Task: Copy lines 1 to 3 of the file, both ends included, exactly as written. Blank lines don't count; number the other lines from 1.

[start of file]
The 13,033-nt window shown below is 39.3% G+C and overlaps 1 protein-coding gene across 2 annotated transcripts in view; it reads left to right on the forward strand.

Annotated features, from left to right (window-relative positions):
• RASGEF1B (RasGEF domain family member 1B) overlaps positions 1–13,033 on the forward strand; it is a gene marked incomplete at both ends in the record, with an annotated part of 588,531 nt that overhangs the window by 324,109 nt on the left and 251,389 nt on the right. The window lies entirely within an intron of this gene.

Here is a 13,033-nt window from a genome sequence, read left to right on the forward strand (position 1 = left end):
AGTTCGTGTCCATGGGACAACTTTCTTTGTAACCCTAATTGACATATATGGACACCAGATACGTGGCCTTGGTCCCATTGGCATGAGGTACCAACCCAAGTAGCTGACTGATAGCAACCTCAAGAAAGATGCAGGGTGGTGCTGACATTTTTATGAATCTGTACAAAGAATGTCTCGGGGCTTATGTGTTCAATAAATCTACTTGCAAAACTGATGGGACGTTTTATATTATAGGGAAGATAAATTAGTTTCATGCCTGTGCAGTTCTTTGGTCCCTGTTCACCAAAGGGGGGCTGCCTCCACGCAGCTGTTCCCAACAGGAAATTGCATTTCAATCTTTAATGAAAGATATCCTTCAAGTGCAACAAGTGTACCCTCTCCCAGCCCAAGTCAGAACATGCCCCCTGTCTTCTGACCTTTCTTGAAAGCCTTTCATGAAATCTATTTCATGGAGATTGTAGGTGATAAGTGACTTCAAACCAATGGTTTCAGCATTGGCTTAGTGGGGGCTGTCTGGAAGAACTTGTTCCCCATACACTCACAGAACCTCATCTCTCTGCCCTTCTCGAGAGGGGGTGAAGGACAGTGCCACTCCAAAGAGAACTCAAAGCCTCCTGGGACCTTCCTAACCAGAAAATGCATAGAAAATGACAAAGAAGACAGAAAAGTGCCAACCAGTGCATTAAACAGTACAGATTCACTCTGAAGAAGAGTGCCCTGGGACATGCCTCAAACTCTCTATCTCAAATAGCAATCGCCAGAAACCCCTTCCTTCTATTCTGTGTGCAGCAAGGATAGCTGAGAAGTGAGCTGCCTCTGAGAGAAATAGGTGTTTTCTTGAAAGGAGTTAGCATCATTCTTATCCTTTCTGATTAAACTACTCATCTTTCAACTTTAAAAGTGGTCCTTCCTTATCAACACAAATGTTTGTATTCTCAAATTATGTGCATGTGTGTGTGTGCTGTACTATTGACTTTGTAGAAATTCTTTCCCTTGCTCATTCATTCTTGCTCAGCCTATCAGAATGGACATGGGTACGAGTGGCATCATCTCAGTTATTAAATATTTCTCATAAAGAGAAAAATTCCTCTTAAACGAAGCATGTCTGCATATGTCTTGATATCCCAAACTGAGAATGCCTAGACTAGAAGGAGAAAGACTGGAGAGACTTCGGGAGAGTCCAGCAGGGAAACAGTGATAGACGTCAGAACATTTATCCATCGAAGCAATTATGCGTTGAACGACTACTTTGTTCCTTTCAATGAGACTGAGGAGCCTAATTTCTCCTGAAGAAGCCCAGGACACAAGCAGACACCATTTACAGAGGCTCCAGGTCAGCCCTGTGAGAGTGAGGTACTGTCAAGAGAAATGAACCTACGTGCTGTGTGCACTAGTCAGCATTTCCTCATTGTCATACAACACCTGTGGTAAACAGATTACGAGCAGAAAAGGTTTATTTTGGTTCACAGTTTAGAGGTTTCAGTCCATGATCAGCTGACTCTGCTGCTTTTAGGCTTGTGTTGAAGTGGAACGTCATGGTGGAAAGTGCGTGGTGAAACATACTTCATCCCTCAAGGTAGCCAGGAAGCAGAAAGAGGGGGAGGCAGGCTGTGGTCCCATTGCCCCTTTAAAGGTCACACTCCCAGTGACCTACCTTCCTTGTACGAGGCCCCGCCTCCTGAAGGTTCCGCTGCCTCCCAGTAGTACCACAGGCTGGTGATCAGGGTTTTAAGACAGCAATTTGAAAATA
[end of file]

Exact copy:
The 13,033-nt window shown below is 39.3% G+C and overlaps 1 protein-coding gene across 2 annotated transcripts in view; it reads left to right on the forward strand.

Annotated features, from left to right (window-relative positions):
• RASGEF1B (RasGEF domain family member 1B) overlaps positions 1–13,033 on the forward strand; it is a gene marked incomplete at both ends in the record, with an annotated part of 588,531 nt that overhangs the window by 324,109 nt on the left and 251,389 nt on the right. The window lies entirely within an intron of this gene.